LEONARD GREENE: 20 years after Iraq, Ukraine shows ‘just wars’ are still brutal affairs
I still have the flak jacket. It’s nestled in the corner of the basement, along with the Kevlar helmet I wore on my head and the gas mask I clipped to my hip every day for nearly three months.
It was about this time 20 years ago that I boarded a commercial flight for the first leg of an unforgettable trip to Iraq to cover a brutal war that had just started under the falsest of pretenses.
A flood of thoughts filled my head as the plane, heavy with soldiers and military gear, taxied along the runway.
Among them was that I had tickets to that year’s Final Four in New Orleans and that I was going to miss the games and a chance to hang out with my brother.
But that thought disappeared quickly as I considered the sacrifices many others would make in the weeks, months and years to come.
I was an embedded journalist in the U.S. Army’s Fourth Infantry Division stationed in Fort Hood, Texas.
As a civilian reporter, I was invited to sit in first class and rub elbows with the officers and commanders.
I declined. I knew that if I was going to build any kind of rapport with the soldiers, it was going to start in a middle seat in the back of the plane with the enlisted men and women.
What I couldn’t get over, still can’t get over, was how young they all were. And eager.
Our entry into Iraq was delayed because Turkey, to the north, would not allow the U.S. to deploy its troops on Turkish soil. So we had to advance into Iraq on the ground from the south through Kuwait, which meant we missed out on some of the action.
My new friends were disappointed.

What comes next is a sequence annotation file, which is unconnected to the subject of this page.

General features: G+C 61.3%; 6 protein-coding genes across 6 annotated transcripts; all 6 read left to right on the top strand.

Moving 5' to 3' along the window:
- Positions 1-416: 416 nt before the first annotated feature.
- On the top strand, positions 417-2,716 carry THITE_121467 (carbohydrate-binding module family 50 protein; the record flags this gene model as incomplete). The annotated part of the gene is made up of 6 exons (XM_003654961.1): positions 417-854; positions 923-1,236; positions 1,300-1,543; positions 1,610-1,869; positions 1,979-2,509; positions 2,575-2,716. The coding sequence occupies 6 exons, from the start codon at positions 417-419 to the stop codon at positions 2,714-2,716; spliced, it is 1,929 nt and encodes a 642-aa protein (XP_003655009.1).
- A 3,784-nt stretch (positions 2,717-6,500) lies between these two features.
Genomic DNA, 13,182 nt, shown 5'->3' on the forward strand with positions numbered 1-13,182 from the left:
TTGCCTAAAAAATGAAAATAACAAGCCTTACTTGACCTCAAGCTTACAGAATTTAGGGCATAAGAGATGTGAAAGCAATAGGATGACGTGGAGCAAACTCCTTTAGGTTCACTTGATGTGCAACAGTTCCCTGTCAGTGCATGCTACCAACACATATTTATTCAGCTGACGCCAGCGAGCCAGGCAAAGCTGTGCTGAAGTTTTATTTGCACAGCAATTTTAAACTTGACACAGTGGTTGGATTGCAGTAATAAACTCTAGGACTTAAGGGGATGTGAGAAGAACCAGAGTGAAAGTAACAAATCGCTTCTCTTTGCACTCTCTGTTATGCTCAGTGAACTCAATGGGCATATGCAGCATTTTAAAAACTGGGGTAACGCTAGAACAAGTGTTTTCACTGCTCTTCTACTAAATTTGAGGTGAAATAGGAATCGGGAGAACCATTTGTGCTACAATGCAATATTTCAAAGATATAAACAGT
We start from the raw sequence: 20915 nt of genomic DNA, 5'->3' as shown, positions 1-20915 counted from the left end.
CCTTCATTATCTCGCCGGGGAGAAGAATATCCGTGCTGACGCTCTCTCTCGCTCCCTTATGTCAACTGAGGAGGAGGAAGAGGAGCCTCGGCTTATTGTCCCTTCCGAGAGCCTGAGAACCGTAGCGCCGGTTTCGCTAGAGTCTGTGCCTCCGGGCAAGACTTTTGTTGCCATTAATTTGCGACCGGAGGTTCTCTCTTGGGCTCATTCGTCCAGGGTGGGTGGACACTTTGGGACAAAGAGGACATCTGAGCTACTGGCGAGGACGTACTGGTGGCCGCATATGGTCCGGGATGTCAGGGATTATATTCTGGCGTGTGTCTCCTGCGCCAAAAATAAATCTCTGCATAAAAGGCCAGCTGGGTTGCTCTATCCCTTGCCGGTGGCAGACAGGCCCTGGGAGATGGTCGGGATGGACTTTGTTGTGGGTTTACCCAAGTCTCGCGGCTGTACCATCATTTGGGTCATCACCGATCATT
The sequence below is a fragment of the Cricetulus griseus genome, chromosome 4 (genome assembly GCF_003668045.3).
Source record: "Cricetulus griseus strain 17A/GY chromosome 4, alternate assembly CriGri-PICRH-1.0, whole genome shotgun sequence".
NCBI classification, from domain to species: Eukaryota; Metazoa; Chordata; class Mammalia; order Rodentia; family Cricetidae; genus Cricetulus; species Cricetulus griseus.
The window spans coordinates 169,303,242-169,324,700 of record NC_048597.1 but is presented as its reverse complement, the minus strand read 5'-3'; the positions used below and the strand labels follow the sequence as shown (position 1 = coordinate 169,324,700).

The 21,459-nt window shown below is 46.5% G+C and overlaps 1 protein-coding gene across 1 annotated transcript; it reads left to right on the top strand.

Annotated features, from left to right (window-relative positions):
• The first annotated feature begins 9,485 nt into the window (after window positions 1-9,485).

My new friends were still alive.
I thought the legroom in coach on the plane was bad until we made the 20-hour convoy from Kuwait into Iraq. The back of the Humvee was filled with sandbags. Before we got in, we were instructed to pull one of the Kevlar plates from our flak jackets and sit on it. This, we were told, was to protect us from the explosive devices that were likely along the road.
We knew it wouldn’t help.
For the most part, I didn’t see much action, unless you count the night raid I went on without any night vision goggles, or the field of landmines we walked through to recover the body of a local killed by one of the landmines.
Weeks earlier, Secretary of State Colin Powell had told me in an interview that war was imminent because Iraq’s leader, Saddam Hussein, was storing weapons of mass destruction.
“He has demonstrated the ability to hide things and deceive the inspectors,” Powell said. “He has to come clean. He has one last chance to come clean or face the consequences of not coming clean.”
There were no such weapons. It was bad intel all along.
Powell’s legacy was damaged, but not ruined. Even worse, not everyone I was with on that plane made it home.
I think about those days often, especially now as fighting continues in Ukraine.
If there is such a thing as a “just war,” that is what this is for Ukraine as it defends itself against Russian aggression.
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But not everyone who waves the flag believes in freedom for all.
“While the U.S. has many vital national interests … becoming further entangled in a territorial dispute between Ukraine and Russia is not one of them,” Florida Gov. Ron DeSantis told Fox News anchor Tucker Carlson last week
DeSantis, who is widely expected to run for president next year, said Russian President Vladimir Putin’s successor “would likely be even more ruthless.”
Former President Donald Trump had already said that instead of providing military assistance to Ukraine, he would have let Russia “take over” parts of the country.
War is brutal. I saw some of that first hand. Children die. Families are torn apart. Survivors lose arms and legs. Many are never the same again.
There are conscientious objectors, people who morally oppose war no matter what the circumstances.
But it’s one thing to oppose a war. It’s another thing to pick the wrong side.